Declan came home from school earlier this week and informed me he voted for "Ritt Romney" for president. Apparently his class conducted a mock election of sorts and he was tickled to have placed his name in the box next to "Ritt's" name.
I happened to approve of his choice, but I was a little surprised that he didn't choose the other box, since he said it represented a vote for "Bronco Bama." After all, his favorite shirt is his Denver Bronco's jersey.
Later in the week he was unusually upset to hear that Romney did not win the election.
"But I put my name in the box next to Ritt Romney!" he insisted. I made the mistake of telling him that when he voted it was only a mock election, which immediately put him on the defense, as he demanded to know why his vote didn't count.
I started by telling him that he had to wait until he was an adult before he could actually vote, which didn't pacify him much, so I quickly switched to explaining that I too had voted for Romney but more people voted for "Bronco Bama" and that's why "Ritt Romney" wouldn't be president.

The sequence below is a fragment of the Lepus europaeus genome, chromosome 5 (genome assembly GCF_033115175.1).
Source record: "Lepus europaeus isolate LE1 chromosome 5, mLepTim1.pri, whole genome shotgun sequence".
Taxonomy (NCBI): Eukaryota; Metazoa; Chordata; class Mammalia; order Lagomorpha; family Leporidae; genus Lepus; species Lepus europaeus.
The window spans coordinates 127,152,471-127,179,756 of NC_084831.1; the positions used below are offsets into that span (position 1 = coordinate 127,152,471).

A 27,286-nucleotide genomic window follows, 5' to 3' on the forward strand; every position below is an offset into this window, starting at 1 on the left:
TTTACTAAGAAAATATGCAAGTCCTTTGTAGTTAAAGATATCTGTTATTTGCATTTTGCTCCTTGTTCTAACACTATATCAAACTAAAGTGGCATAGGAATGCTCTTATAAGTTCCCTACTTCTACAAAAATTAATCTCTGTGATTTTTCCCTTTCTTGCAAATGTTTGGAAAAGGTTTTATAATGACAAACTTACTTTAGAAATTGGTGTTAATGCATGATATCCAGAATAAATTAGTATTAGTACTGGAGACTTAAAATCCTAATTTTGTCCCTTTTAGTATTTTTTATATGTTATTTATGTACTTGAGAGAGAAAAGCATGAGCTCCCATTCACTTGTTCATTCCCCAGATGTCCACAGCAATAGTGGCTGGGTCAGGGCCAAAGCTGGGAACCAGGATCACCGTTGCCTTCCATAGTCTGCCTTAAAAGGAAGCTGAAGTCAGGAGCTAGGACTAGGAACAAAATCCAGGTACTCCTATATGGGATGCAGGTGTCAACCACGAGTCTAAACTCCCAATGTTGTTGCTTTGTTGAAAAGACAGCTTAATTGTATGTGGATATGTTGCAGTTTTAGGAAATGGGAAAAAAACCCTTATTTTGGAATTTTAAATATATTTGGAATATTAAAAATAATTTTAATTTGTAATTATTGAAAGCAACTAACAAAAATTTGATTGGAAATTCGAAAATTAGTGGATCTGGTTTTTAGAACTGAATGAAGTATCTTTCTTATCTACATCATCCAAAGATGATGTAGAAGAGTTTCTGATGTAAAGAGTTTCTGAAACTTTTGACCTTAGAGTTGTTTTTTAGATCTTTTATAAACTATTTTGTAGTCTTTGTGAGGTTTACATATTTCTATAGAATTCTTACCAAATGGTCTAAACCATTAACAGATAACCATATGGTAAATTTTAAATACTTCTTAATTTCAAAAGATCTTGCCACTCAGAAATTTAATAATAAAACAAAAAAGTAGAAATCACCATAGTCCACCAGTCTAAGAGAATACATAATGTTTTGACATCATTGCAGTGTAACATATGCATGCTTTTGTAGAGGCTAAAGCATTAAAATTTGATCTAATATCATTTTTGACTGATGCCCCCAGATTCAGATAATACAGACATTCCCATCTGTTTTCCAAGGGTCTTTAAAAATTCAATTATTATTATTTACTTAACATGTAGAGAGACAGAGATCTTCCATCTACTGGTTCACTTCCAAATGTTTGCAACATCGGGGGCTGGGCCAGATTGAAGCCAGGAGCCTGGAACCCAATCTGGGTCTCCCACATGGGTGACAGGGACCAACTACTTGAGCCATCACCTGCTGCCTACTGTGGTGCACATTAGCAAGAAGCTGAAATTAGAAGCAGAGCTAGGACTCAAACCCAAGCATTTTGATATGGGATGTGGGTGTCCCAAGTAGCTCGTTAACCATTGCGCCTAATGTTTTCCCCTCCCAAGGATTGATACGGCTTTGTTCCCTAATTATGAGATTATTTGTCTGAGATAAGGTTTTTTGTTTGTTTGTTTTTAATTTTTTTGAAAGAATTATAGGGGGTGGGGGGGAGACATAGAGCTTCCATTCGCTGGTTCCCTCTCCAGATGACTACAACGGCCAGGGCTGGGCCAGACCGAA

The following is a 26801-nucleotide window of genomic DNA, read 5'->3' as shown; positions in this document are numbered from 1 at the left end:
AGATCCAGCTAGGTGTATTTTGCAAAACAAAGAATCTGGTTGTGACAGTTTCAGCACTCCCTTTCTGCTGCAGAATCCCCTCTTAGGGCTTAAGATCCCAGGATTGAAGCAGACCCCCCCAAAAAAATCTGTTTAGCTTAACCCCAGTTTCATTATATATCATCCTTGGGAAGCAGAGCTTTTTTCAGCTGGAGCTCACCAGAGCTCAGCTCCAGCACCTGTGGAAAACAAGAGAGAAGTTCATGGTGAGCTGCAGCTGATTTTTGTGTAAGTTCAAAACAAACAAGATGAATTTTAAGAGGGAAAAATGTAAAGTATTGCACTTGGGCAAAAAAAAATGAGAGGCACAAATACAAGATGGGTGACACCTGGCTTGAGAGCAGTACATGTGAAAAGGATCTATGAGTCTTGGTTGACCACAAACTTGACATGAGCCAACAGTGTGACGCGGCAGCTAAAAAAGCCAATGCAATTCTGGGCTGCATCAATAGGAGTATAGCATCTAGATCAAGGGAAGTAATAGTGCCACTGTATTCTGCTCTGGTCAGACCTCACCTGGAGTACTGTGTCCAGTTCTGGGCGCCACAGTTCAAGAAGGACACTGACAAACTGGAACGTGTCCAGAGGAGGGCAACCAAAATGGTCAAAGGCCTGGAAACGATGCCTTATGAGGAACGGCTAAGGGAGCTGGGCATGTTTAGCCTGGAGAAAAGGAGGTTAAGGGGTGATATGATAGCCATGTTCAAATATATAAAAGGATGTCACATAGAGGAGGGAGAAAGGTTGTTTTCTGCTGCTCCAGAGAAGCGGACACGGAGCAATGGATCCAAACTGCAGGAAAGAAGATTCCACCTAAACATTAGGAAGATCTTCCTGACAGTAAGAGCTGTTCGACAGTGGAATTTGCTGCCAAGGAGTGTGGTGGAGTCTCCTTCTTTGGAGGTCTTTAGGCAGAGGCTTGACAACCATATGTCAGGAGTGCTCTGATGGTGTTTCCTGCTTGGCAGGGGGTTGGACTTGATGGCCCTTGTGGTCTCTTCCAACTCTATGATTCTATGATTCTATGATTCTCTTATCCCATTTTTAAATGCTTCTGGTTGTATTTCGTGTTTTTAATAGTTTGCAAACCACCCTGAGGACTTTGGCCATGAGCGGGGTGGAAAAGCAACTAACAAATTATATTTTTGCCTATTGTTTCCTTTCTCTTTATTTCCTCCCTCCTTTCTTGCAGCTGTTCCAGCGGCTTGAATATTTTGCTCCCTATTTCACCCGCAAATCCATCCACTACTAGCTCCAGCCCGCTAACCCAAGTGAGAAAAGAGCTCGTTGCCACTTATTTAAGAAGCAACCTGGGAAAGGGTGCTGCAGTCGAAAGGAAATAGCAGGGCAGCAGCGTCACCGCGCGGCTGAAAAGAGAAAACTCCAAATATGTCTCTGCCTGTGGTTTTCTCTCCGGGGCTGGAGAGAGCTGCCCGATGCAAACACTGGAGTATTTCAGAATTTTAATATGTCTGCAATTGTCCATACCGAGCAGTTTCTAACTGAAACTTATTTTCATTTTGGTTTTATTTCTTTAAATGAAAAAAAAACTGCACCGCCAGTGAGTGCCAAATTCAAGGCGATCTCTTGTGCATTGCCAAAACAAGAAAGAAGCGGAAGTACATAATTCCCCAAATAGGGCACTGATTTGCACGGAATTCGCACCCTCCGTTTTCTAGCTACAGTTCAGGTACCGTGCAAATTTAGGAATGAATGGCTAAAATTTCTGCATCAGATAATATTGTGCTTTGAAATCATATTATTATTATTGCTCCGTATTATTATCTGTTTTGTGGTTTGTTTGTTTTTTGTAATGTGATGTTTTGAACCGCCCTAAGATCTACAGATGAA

He seemed satisfied with that answer, or at least enough so that he could move onto his next adventure.
I knew just how he felt, after voting for Romney and seeing Obama win reelection my vote didn't feel like it counted for a whole lot. But as I watched Declan shrug off his dissapointment as if he had done and said all he could, skipping off into his bedroom to fetch a toy, I realized it was time for me to do the same.
Declan had provided me with my first, cheerful, post-election political conversation. I knew that if I could follow his example, it wouldn't be the first time the little man had taught me a thing or two about life.